Credit score gaps narrow for FHA loans: Quality Mortgage Services, by Jason Philyaw, Housingwire.com


The credit score gap for 2010 loans through the Federal Housing Administration fell 43 points from 2006 levels, according to Quality Mortgage Services.

The mortgage quality-control services firm said its data show the average credit score of FHA loans ranked as excellent in 2006 was 665 whereas the average score of a loan ranked fair was 603 for a gap of 62 points. For FHA loans originated so far this year, the firm’s data show excellent loans have average credit scores of 707 while fair loans average scores are 688 for a difference of 19 points.

“This is good news for investors because of the increase number of loans going for securitization where the borrower has a lower probability of a historical or future 90-day late credit scenario,” Quality Mortgage Services executive vice president Tommy Duncan said.

The Franklin, Tenn.-based company performs post-closing quality-control audits and tracks trends of mortgages.

“The decrease in the credit score gap shows that the FHA loan product is limiting itself to home buyers and reducing the number of applicants that would have normally qualified for a FHA loan in 2006,” Duncan said. “Also, this trend may make it more difficult to associate high-risk loans with certain credit score ranges and may place more focus on ratios. This data shows that underwriting templates have adjusted to a higher credit score standard to obtain a FHA loan and may be preventing the tradition first-time homebuyer, or low to moderate income earners, from obtaining a FHA loan.”

Write to Jason Philyaw.

Colonial’s failure could make mortgages more scarce, CNN Money


The collapse of Colonial BancGroup poses another hazard to the still-shaky housing market: Mortgages could become even harder to get.

The Southern regional bank, based in Montgomery, Ala., was the largest remaining player in warehouse lending, which provides short-term financing to independent mortgage bankers. At one time, these mortgage bankers originated half of all U.S. home loans using these funds.

Today, the warehouse lending market is decimated. In 2007 it was worth an estimated $200 billion; now there is just $25 billion available — 25% of which belongs to Colonial. With Colonial’s failure, those funds could become even more scarce.

“It’s like if they shut down half the concession stands at the baseball game,” said Scott Stern, CEO of the Lenders One mortgage bankers group in St. Louis. “It means the guy who’s last in line is going to have to wait a lot longer to get a hot dog, and in this market who knows what the price is going to be when he gets there?”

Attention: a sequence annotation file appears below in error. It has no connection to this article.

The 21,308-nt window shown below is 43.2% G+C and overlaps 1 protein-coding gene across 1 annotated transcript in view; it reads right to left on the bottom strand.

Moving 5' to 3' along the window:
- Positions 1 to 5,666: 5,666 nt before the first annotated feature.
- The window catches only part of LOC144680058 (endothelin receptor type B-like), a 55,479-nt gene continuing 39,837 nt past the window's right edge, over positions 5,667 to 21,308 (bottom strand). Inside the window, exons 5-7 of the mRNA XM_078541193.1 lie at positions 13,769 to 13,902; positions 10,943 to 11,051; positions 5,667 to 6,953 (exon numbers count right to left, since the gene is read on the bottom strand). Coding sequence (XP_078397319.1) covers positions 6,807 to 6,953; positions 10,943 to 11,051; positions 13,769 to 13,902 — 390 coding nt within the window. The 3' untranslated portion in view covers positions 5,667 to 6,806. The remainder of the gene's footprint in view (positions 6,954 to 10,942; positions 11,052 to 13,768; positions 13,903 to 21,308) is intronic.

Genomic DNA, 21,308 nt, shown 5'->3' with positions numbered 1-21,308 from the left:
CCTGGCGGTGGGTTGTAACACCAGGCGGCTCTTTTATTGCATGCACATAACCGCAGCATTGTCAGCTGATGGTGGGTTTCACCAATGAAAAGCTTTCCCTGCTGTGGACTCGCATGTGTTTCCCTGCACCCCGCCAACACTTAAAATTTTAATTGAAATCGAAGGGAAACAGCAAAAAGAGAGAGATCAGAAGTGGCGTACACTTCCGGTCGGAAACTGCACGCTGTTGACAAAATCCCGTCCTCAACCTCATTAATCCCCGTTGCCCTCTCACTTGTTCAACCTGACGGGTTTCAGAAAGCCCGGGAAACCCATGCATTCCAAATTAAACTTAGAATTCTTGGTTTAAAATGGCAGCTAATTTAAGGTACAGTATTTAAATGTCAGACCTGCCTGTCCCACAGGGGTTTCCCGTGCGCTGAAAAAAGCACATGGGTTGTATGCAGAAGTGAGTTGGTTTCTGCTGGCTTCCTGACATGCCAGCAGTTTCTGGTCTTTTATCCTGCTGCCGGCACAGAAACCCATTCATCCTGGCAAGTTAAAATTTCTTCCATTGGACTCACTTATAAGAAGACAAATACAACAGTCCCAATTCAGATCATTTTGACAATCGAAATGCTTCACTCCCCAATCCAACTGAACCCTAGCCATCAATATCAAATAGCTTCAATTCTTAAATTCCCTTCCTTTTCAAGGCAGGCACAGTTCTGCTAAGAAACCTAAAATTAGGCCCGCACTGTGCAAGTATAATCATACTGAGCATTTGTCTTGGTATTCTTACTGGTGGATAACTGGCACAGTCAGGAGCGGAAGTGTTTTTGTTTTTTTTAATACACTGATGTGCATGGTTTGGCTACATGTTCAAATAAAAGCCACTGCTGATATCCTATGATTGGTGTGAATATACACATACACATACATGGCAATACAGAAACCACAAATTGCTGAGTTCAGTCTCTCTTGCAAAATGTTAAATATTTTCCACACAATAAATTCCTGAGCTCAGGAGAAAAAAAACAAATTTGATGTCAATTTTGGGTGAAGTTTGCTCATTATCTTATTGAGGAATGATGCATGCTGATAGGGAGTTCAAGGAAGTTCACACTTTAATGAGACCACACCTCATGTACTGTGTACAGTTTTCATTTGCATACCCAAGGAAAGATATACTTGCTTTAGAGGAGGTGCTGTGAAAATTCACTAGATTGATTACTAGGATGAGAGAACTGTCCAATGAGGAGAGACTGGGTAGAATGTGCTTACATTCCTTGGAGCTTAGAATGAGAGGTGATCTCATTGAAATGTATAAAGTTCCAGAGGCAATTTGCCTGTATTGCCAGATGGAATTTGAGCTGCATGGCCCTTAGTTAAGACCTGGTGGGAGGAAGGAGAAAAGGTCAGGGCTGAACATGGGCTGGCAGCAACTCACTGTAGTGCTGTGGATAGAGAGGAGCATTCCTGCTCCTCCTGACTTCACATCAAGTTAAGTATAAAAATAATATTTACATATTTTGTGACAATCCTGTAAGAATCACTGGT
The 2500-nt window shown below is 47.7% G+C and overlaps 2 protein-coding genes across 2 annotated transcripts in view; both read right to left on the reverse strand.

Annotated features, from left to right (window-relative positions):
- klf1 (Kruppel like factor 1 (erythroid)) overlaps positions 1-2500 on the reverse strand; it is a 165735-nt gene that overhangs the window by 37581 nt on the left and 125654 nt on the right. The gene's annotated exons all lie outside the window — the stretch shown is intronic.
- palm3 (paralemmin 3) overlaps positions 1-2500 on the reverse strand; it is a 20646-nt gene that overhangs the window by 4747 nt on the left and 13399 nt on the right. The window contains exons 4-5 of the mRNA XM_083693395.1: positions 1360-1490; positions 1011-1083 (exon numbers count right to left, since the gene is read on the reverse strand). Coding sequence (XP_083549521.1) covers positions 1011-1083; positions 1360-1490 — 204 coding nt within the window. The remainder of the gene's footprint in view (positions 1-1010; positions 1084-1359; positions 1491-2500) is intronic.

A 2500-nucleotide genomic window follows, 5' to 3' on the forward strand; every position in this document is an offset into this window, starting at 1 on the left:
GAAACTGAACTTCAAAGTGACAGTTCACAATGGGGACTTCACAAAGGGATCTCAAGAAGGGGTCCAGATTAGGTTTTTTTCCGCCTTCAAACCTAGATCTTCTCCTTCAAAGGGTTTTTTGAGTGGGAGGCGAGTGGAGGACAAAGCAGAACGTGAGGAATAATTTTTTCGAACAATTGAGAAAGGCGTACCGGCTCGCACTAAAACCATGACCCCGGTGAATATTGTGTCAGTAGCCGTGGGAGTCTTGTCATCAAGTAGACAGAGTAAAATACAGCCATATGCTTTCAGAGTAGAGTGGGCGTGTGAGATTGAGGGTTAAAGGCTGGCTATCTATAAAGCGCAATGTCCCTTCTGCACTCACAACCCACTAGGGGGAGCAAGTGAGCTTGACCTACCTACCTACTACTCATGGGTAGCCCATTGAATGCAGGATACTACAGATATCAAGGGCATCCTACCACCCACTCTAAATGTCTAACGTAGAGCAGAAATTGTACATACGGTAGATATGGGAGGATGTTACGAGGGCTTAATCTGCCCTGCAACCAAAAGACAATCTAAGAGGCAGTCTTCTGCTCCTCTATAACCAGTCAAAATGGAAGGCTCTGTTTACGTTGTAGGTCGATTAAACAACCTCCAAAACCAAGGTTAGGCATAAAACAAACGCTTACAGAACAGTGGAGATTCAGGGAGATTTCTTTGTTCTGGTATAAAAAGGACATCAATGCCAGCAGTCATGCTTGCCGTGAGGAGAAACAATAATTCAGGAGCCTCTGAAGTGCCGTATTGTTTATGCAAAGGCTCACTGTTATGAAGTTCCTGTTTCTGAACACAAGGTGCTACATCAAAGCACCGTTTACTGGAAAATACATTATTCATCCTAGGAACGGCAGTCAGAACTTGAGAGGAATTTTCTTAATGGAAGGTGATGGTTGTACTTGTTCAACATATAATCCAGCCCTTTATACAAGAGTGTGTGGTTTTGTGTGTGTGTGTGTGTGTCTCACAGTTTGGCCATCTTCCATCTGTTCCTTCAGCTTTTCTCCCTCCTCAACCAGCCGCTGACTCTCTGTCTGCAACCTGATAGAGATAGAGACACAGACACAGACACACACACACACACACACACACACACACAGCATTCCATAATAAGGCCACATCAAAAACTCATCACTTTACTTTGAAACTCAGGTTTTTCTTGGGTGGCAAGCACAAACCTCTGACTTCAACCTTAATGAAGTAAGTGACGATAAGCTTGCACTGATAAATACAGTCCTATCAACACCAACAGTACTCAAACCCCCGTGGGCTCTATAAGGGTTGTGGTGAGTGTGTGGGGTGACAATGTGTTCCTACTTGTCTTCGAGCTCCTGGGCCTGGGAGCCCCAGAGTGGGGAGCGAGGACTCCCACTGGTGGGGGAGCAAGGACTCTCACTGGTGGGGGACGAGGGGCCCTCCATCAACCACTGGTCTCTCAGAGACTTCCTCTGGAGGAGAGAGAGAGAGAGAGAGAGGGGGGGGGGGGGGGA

The money began drying up when investors started shunning mortgages not guaranteed by government-backed agencies such as Fannie Mae. These loans, made by the independent mortgage bankers, had become closely associated with the worst excesses of the housing bubble.

Among the biggest players in the market were Countrywide, rescued last year by Bank of America, and Washington Mutual, which collapsed last September. This year, two other prominent lenders had to unwind their warehouse business: National City, the troubled Cleveland bank acquired last fall by PNC; and Guaranty Bank, the Texas thrift that warned last month that it expects to be taken over by regulators.

To be sure, everyone isn’t fleeing the market. ResCap, a troubled home lender owned by the government-supported GMAC finance company, said earlier this year that it would expand its warehouse lending business. Citi said this month it expects to put $2 billion into warehouse lines this year.

But with small banks failing and pulling back and many larger players, such as JPMorgan Chase and Wells Fargo, not aggressively pursuing new business, few expect the new entries to reopen the market.

Thus the industry is lobbying Washington to give government-backed Fannie Mae, Freddie Mac and Ginnie Mae a bigger role in warehouse lending.

But with those entities already backing some 90% of current U.S. mortgage originations — and taxpayers on the hook for potentially hundreds of billions of dollars of losses at Fannie and Freddie — that idea is proving a hard sell.

Still, mortgage bankers are hoping the latest tremors in the banking industry will make Washington more receptive.

“We’re trying to show people how important this is, but I’m not sure the urgency is there,” said Glen Corso, a longtime mortgage industry executive who now heads the Warehouse Lending Project that’s advocating an expanded federal role. “We’d like to see a private solution, obviously, but failing that we need to get something in place to keep financing flowing.”